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Consumer Act covers education too, rules panel, fines engineering college

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The Times of India | Manish Raj | TNN | Nov 21, 2016 |

CHENNAI: Can educational institutions claim blanket immunity from the Consumer Protection Act saying they were not service providers, nor education a commodity? No, said a consumer forum here slapping an engineering college with a fine of Rs 15,000 for causing mental agony along with a direction to refund around Rs 1.5 lakh collected as fee for college facilities from a student who withdrew admission a few days after joining the course. Though the panel’s order pertains only to a hostel-related issue, it could be applied to almost every fee, barring tui tion fee, paid by a student, including transport, hostel mess, hygiene, uniform and identity card. It also covers the money paid for non-academic activities during the course period.  According to GVK Sankar Narayanan, he had admitted his daughter, Layavarjitha, for MCA course in SSN College of Engineering. He paid Rs 36, 000 as tuition fee and Rs 1.54 lakh for facilities like transport, books, lab , wifi, id card and digital library on August 3, 2015. Layavarjitha joined the hos tel a week later, only to va cate it in three days due to “homesickness.” The college, however, refused to refund the fee, and Narayanan slapped a legal notice on the college.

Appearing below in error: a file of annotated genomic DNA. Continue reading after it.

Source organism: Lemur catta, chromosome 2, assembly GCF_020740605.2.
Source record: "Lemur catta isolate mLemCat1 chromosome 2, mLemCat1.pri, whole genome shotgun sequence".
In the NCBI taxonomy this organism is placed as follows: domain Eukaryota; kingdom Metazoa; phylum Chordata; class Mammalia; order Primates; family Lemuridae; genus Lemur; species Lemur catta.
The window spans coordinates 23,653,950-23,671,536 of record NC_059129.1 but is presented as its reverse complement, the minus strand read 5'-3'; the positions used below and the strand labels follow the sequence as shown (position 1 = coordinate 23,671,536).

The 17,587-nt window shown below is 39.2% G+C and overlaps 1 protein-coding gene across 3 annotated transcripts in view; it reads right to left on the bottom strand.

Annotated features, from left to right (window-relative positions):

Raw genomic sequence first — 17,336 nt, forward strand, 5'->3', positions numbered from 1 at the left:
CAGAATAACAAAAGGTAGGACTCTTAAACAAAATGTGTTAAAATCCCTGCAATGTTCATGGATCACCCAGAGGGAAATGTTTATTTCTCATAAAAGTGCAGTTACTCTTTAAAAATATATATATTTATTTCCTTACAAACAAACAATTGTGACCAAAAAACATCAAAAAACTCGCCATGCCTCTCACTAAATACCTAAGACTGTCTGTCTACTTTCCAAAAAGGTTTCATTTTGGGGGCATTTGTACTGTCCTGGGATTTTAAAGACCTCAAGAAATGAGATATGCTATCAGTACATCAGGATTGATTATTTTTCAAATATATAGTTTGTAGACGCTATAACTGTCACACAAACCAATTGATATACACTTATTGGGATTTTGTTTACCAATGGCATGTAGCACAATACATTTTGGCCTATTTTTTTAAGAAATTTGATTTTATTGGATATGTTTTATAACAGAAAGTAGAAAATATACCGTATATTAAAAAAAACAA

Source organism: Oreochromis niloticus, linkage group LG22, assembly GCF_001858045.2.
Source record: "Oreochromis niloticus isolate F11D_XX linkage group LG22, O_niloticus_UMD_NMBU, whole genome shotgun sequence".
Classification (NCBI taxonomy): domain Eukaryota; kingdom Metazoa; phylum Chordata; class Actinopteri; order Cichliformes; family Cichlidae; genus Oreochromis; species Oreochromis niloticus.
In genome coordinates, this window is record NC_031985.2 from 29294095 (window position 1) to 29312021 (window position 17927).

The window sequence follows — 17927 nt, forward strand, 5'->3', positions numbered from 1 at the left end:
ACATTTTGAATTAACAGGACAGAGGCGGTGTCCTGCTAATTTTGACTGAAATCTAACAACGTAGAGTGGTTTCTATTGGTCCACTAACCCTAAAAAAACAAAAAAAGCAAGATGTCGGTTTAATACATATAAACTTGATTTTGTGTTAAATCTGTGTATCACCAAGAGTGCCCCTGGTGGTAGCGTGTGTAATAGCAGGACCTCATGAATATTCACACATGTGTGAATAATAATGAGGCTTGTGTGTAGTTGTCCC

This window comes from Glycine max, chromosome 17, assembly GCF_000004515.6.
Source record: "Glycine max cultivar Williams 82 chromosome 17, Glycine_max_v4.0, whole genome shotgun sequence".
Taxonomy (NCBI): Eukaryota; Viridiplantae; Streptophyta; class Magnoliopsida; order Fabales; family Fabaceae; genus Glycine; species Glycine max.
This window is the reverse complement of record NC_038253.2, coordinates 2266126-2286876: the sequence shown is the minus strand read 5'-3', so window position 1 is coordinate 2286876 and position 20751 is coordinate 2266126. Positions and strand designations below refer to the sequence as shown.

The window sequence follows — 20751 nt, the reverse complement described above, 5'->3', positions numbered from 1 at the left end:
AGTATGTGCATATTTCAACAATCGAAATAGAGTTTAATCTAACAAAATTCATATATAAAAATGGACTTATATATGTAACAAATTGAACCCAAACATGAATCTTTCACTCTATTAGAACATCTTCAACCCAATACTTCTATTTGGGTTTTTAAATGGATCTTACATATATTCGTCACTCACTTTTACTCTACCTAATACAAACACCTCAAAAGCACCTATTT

As this too didn’t evoke a response, Narayanan moved the district consumer disputes redressal forum, South Chennai, claiming compensation and refund. In its counter, counsel for the college administration said the complaint could be dismissed as the Supreme Court had already established the precedent that the student was not a consumer, nor were the educational institutions rendering any service.  Counsel for Narayanan, however, said according to another apex court verdict, the educational institution was an industry , and all students were customers. According to AICTE rules, a technical institution had to refund the entire fee, except a token amount of Rs 1,000, if a student withdrew admission before the course commenced. As Layavarjitha had discontinued the course for personal reasons, the tuition fee could not be refunded.But the fee collected for other facilities had to be returned, ruled the consumer forum’s bench.  It then directed the college to refund around Rs 1.5 lakh with interest after deducting Rs 3,000 along with payment of Rs 10,000 as compensation for causing mental agony and Rs 5,000 as case costs. –  Courtesy

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